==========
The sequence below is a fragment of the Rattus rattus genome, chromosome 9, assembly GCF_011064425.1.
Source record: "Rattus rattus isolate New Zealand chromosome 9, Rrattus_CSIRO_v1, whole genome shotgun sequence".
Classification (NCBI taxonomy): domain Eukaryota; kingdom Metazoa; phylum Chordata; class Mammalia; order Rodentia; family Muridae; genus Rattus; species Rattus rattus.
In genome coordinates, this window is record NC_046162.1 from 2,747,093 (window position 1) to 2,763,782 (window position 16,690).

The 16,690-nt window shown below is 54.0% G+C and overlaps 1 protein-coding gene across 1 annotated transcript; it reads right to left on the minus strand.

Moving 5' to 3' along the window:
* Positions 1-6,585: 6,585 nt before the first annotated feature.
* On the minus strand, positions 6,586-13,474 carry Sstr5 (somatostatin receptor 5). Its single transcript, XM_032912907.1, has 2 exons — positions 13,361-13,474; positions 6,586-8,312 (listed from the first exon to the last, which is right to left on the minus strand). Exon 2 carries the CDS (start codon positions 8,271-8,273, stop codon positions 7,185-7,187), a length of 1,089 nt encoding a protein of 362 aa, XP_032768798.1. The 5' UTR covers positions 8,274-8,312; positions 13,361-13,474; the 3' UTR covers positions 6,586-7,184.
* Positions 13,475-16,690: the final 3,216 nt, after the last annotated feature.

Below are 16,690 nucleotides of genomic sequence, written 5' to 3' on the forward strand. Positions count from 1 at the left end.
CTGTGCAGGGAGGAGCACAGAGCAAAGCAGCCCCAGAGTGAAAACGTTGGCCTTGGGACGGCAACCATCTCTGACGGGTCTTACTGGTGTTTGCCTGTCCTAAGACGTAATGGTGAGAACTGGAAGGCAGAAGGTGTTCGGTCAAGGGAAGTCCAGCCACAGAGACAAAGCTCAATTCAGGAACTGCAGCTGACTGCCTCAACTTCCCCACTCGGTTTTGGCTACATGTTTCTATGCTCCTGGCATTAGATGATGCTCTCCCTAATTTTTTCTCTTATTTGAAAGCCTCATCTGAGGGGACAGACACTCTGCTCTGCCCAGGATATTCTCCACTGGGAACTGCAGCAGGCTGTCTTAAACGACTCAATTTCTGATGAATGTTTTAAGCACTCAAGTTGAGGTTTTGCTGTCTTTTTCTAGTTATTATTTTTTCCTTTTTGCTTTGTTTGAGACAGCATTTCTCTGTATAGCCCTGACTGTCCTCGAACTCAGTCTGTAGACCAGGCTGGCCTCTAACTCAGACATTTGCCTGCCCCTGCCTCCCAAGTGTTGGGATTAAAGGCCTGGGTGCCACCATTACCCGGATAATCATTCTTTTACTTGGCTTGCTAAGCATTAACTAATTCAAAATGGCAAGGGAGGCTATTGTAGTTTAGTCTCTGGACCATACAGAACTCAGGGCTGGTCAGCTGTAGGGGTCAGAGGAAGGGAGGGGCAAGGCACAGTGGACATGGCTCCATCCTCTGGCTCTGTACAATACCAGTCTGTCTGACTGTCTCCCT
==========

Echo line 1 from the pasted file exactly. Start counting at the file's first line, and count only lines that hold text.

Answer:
The sequence below is a fragment of the Rattus rattus genome, chromosome 9, assembly GCF_011064425.1.